Published on November 1st, 20160
Interning: The Good, The Bad, The Importance
I’m sure many of you have had an older person tell you, ‘You should intern! I know it’s hard, but it’s totally worth it!’ I’m also certain many of you have turned your nose up at the (mostly) unpaid experience, believing you can’t afford to live for free—time is money! But trust me, there is more to interning than free labour and endless coffee runs, despite what the movies tell you.
I’m a huge believer in the idea that your degree is what you make of it. In my case, studying a Bachelor of Public Relations and realising early on that opportunities can be limited, I knew straight away that I would be working hard to get anywhere. It’s that type of thinking that got me involved in some amazing projects from my first year such as launching a book, becoming a journalist for a magazine that reviews bands (which got me some sweet free tickets to gigs) and manning the media centre for the Adelaide International Three Day Event which eventually led me on the path to interning.
Many degrees demand some sort of work experience as part of the package of skills they teach you. Mine is no different, however the scope can vary between courses. My best friend will spend her time in clinics and hospitals on her way to enlightenment as a physiotherapist, while I can spend my time with absolutely anyone who uses a communications team to engage with employees or the outside world. Obviously I have a lot more scope but that makes it even more difficult to choose.
The first excellent point I would like to make is, you get to try before you buy into a career or industry. Since I already work for the State Government, and had a taste of corporate communications through other means, I knew from the get-go that I wanted to learn a little bit more about non-profit organisations particularly in Indigenous affairs which is an area I have been passionate about since my mother studied archaeology. This led me to The Aurora Internship Program, which is who I interned through.
The program is dedicated to connecting students and graduates with internship opportunities in a wide range of Indigenous focused organisations, particularly relating to native title, advocacy and social justice. It’s all about getting students and graduates who want and need experience, matched with organisations that need their particular skill set in areas such as law, anthropology and some other social sciences—in my case, it was in communications. From the application process to the interview, it’s at the same level as applying for a job so the experience starts before you even begin.
I got to hang around with the South Australian Native Title Service’s (SANTS) communication team who are fantastic people. SANTS help to facilitate the discussion and management of native title between the communities and the government in addition to a whole range of other legal and service functions. While I was there I got to attend NAIDOC Week’s award ceremony, participate in the NAIDOC Week march, write for their newspaper Aboriginal Way as well as sit in on interviews with an incredible elder from the Riverland and learn how their team functions with everyone else.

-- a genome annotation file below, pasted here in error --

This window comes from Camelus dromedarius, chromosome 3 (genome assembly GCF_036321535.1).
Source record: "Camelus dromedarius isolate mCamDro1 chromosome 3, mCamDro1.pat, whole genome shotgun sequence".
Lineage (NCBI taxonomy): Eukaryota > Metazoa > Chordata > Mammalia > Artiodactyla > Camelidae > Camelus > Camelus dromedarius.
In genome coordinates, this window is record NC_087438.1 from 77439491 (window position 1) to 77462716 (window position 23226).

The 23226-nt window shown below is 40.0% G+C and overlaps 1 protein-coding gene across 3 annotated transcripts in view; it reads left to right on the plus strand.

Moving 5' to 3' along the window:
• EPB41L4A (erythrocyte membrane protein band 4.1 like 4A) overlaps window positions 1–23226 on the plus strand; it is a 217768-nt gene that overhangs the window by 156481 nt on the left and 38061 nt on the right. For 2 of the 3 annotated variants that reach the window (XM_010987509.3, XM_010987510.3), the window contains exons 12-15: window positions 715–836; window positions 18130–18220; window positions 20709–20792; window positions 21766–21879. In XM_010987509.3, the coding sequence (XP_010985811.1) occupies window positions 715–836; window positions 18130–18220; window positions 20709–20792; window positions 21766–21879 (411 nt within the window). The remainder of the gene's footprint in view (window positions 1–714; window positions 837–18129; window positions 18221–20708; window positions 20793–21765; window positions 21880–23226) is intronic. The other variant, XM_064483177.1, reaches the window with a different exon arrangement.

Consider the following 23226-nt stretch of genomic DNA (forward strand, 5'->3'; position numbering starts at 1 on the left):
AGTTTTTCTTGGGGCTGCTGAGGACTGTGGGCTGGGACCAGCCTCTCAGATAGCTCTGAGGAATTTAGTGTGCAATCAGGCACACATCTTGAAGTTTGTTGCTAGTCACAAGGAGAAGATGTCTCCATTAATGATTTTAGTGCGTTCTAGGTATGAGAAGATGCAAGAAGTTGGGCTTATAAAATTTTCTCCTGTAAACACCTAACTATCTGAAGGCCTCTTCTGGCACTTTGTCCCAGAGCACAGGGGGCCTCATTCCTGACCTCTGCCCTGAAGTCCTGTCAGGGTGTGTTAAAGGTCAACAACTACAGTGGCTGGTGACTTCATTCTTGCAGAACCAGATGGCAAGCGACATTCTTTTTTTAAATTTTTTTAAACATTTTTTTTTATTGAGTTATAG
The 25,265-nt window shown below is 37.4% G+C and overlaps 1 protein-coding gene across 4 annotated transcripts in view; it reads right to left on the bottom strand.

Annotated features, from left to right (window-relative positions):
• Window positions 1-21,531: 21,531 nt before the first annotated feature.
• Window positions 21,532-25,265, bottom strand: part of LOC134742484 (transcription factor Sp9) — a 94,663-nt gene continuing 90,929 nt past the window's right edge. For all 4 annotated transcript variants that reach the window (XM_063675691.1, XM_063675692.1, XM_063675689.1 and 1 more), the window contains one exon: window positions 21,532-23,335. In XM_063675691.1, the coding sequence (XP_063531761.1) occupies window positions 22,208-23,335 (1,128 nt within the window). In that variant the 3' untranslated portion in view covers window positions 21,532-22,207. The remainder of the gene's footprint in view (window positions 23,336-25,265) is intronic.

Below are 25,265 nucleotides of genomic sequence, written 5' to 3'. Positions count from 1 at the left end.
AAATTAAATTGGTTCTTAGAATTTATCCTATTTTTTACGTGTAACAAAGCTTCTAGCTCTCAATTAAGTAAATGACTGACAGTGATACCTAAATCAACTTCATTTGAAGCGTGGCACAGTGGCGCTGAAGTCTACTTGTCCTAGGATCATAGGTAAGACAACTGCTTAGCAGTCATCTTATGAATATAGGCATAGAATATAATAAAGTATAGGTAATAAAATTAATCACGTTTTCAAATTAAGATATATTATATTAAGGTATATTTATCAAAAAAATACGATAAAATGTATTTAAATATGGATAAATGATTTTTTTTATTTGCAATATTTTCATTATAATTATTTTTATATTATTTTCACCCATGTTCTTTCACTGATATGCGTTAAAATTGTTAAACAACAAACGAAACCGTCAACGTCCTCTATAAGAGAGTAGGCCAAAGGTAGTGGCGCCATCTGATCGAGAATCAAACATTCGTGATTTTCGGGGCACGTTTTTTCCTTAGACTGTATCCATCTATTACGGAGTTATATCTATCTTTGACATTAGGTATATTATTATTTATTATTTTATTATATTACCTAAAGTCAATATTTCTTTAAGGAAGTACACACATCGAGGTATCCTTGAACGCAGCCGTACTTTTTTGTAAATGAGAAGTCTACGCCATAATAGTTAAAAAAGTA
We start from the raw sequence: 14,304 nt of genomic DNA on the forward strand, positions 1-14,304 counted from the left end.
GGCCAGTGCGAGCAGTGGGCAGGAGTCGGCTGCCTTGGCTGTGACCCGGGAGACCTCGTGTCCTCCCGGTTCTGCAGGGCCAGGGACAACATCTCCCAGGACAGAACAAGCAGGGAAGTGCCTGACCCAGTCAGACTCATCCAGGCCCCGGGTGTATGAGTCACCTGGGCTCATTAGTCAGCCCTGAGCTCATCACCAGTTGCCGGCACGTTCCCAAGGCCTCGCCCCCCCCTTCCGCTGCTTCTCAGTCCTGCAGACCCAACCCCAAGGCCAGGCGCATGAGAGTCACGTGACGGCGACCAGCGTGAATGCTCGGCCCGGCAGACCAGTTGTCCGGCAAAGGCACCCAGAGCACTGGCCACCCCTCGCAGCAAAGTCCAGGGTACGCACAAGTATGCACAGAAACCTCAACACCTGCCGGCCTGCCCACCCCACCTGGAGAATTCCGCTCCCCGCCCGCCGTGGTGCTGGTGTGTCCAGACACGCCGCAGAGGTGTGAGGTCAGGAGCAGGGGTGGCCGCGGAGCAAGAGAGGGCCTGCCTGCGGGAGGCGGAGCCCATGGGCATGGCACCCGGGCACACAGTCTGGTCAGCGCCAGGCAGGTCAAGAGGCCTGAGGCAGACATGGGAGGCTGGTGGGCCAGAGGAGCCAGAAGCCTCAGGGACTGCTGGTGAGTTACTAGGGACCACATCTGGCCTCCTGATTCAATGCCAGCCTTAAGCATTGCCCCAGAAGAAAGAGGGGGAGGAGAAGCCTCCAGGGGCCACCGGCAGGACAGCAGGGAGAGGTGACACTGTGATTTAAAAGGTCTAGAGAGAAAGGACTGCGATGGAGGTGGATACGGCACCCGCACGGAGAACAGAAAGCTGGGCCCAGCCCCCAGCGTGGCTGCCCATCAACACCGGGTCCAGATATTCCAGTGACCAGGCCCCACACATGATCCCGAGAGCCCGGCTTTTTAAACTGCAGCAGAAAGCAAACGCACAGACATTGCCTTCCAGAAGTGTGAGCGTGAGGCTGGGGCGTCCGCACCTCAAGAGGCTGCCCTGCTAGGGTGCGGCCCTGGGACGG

Which leads me to the next great thing—you get to meet people who are already where you’d like to be. After I landed the internship, I was working with people who already had my dream career and had to figure out how to get there too. I got to see the good (the work was so varied), the bad (communication between so many groups of people can be frustrating) and the ugly (I hope I never have to transcribe another interview).
It was fantastic to get a realistic and in-depth look at the role minus my rose-tinted glasses. I learnt so much by watching, completing work and interacting with the team.
That leads to my next point—you might find your plan for your future changes or evolves. I never had a real concrete plan for my future, but this certainly helped me decide what I wanted to get out of my degree. I now know that I definitely want to be working for a non-profit in some capacity when I finish up my undergraduate study later this year. The work is challenging, but it is working towards a greater cause.
Don’t get me wrong, being unpaid is difficult, but if you’re really impressive, you might get asked back and if you’re really lucky, you might land yourself a job! This didn’t happen to me, but my supervisor was one of the lucky ones. She found herself employed after interning with Aurora herself, proving that it’s not what you know, but who you know. You’ll find that post-internship job offers are a very real thing which should only emphasise how important the internships themselves can be for your future career.
I believe everyone should give an internship a go, get a hands-on education about working in their chosen field and try something new. You’ll meet people who can mentor and support you into transitioning to the next stage of your post-graduate career, maybe even finding yourself with a desire to work in a completely new field. That’s okay too.
And guess what? I didn’t get coffee for anyone. Not even once.
Words by Zoe Butler
Image by Meg Bielby